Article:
Every year, I start kindergarten with a relationships unit. We learn about family relationships, interpersonal relationships, relationships in the garden, and relationships between plants, insects and animals. My Neighbor Totoro will be a perfect addition to this unit--this is a movie all about relationships. The premise: Mei and Satsuki move to a new, rural town with their dad. Their mother is in the hospital. The girls, adjusting to their new life, make new friends, including a forest spirit animal that they call Totoro, experience grief, and become closer as a family. In the end, their mother gets better, and we are to assume they live happily ever after.
After comparing Mei and Satski's life in rural Japan to our life in urban Los Angeles and noting differences in culture that we see in their family dynamic (sleeping, bathing, and chores, to name a few), we will discuss three different relationships in our class after we watch the movie:
1. The relationship between Mei and Satsuki: as sisters, as children, as newcomers to the countryside. They have a very interesting and relatable relationship, one that at times is positive and supportive, and other times is stressed and can be hurtful. I think the students will really enjoy pointing out all the intricacies of their relationship
2. The relationship between the sisters and their parents: there is love and trust, but frustration and panic as well. I could see my students coming up with positive and negative aspects of their relationship as a family--namely, that mom and dad are not always there, and the girls are forced to deal with the stress of having a mother in the hospital on their own.
3. The relationship between humans and the environment: there are a lot of points in the movie where the respect for nature is emphasized. The family prays to the tree, the girls dance with Totoro to grow the seeds--nature is seen as healing, wonderous, and to be respected. I know my students will have a lot to say about what positive and negative things that humans do to the environment--and vice versa.
If nothing else, the students will respond to the cuteness of Totoro, and the transformation of the neighbor boy from enemy to friend. There is a lot that the students can relate to in this movie, as well as a lot they can learn!
This seems like a great movie to share with elementary students! At my school, we focus on interpersonal relationships as well. It is important for our students to learn about this because it is one of the ways we navigate the world. We also have a student who moved to Japan so I think it would be fun for my students to watch a Japanese movie.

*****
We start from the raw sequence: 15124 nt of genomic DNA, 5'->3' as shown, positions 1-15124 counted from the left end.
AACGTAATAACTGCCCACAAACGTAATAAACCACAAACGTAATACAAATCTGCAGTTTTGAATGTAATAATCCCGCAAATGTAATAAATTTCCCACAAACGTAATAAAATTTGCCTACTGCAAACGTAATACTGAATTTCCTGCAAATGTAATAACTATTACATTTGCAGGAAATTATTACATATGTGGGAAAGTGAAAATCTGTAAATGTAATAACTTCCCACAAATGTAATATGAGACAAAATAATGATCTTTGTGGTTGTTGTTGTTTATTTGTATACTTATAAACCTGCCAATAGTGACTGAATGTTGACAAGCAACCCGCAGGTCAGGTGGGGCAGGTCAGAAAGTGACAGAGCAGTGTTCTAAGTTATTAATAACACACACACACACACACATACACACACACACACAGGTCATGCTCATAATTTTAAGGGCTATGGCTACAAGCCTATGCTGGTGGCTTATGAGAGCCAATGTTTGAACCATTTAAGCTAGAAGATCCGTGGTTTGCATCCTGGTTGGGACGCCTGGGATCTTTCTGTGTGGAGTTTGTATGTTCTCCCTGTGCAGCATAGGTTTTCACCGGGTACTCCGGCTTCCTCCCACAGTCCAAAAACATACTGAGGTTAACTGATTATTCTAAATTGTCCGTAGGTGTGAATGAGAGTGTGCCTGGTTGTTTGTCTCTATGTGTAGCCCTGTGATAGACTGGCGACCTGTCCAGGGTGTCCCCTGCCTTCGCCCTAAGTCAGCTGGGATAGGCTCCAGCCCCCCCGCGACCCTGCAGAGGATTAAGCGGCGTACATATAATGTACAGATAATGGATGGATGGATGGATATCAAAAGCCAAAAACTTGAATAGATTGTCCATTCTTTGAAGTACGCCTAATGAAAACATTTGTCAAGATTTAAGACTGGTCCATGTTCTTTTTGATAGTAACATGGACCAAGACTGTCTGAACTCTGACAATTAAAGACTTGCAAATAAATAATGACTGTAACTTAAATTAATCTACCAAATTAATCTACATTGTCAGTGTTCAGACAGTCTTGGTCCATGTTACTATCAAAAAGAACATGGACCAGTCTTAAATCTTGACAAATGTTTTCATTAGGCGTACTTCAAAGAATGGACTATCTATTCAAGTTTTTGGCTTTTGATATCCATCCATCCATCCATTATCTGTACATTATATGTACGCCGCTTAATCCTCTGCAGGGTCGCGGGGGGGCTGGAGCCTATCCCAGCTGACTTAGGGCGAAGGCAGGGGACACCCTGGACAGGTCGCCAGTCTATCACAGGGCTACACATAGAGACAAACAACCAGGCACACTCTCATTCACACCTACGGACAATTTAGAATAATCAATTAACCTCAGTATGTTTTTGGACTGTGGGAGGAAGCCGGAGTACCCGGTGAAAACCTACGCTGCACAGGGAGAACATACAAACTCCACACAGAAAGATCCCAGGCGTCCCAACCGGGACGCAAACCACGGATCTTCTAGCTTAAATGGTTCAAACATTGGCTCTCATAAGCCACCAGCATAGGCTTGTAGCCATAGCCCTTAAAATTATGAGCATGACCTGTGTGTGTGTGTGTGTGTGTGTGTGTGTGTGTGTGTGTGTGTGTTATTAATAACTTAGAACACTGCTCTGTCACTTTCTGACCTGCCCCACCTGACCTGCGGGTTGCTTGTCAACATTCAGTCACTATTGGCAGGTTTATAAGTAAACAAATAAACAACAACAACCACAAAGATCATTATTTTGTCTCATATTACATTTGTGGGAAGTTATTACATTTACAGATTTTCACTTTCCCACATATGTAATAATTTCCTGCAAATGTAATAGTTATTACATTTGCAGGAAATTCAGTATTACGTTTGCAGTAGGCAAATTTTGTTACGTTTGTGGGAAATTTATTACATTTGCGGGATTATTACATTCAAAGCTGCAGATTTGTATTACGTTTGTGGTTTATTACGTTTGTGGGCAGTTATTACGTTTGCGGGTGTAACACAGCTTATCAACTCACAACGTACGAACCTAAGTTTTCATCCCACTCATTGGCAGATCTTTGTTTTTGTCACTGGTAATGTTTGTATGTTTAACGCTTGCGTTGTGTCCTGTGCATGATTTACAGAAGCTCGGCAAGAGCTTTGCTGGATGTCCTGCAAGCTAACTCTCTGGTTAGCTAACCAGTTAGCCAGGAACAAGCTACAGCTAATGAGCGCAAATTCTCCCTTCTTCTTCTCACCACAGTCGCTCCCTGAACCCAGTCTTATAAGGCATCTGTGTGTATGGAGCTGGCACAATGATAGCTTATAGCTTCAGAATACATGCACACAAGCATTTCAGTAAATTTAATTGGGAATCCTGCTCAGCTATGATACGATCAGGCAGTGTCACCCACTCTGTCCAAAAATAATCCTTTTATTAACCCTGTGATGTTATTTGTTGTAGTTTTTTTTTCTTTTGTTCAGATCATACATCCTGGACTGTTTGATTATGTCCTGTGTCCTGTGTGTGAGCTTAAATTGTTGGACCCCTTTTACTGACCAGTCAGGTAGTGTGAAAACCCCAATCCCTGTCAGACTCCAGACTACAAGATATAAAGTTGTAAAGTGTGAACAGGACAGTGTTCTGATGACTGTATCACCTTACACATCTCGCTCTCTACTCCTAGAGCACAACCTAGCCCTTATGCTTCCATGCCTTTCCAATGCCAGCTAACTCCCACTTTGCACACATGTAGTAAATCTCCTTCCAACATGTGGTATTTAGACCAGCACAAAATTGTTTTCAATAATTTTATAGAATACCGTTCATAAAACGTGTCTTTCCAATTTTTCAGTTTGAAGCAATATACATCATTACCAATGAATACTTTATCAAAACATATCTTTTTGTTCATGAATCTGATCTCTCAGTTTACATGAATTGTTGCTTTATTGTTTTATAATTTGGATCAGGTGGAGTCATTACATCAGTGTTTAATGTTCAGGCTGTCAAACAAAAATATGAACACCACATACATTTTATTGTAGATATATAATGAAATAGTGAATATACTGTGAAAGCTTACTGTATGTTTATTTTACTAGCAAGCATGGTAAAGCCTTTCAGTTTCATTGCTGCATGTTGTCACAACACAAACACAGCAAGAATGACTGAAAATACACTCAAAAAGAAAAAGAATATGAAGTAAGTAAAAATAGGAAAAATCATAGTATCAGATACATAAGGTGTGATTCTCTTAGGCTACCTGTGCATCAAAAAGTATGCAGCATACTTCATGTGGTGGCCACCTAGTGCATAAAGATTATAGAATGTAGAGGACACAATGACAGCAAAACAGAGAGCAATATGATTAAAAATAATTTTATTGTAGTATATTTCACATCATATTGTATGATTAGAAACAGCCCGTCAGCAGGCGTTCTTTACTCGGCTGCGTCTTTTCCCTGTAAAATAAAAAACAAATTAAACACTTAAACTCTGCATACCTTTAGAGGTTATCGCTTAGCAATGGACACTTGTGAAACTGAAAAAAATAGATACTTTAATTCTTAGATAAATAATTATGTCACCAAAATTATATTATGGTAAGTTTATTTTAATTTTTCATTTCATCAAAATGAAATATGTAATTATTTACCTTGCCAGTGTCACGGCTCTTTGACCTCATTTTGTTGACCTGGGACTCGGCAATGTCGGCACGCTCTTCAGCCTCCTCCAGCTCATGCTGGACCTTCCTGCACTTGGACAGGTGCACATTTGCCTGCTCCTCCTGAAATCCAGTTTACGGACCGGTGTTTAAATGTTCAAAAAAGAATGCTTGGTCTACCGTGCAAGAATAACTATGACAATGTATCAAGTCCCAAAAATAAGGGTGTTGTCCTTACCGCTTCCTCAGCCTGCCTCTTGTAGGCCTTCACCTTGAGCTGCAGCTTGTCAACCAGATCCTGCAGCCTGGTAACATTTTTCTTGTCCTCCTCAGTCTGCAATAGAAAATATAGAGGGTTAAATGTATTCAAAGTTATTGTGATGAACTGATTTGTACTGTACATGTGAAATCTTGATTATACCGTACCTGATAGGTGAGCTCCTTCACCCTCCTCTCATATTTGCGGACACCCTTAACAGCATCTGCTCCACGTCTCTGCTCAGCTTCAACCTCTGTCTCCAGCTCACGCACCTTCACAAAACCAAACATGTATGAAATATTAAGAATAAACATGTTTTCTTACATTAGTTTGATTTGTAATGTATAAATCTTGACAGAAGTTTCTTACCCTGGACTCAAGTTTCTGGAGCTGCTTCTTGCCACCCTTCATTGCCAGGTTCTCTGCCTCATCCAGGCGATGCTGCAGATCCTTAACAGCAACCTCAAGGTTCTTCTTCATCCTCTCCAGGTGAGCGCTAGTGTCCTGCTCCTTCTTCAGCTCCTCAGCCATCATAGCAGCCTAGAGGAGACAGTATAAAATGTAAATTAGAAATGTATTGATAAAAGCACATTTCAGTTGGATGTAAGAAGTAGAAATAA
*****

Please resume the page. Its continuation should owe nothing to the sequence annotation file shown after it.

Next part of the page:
This movie, My Neighbor, Totoro, is part of a group of animated films by famous Japanese cinematographer named Miyosake. Miyosake is an incredibly talented moviemaker who has created about 10 or so films with many of them previewing around 15 years ago. Some of his most famous works are: Nausicaa and Spirited Away. I would highly recommend My Neighbor, Totoro, as it is a great story of the power and resiliance of coping iwth an ill parent. This movie stars two sisters, elementary in age who are thrusted into an adventure.
The two young sisters find their mother ill and in the hospital, but need to look after each other while do the best they can. This movie even though focusing on younger females can be viewed and appreciated by elementary through high school aged students because of the powerful message of coping. It is an emotional movie with coping as a moving theme that jettisens two siblings into an adventure with a forest creature. They go to the forest, located by their home and befriend a magical creature. This creature helps them cope and carry on while their mother is in the hospital.
in one of the scenes, it is nightime and the sisters are visiting their outside garden and the forest creature appears and helps them and their plantings. The two sisters experience "forest magic" by witnessing plants effortlessly growing, almost by magic. Meanwhile, the girls' mother is getting worse and has to continue being away from her two daughters. The older daughter attempts to carry on, but needless to say, this is quite difficult for an elementary aged girl..
This movie is geared more to a younger audience, but some of my colleagues teach Middle School, and have said that it can be effective to the tween audience, too. I would suggest to high school students who have an Individual Education Plan with Special Educations services and instruction.
What a great movie choice! The wonderful thing about Totoro is that it can appeal to viewers of all ages. Your plan & areas of exploration are for elementary school, but I'm sure that my middle school students would also be invested in and appreciate the opportunity to discuss those same issues. I'm particularly struck by the relationship between humans and the environment - we could extend it by focusing on the ideas of relationships, and whether we often think about nature as something we have a relationship with, or simply something that exists and provides us resources.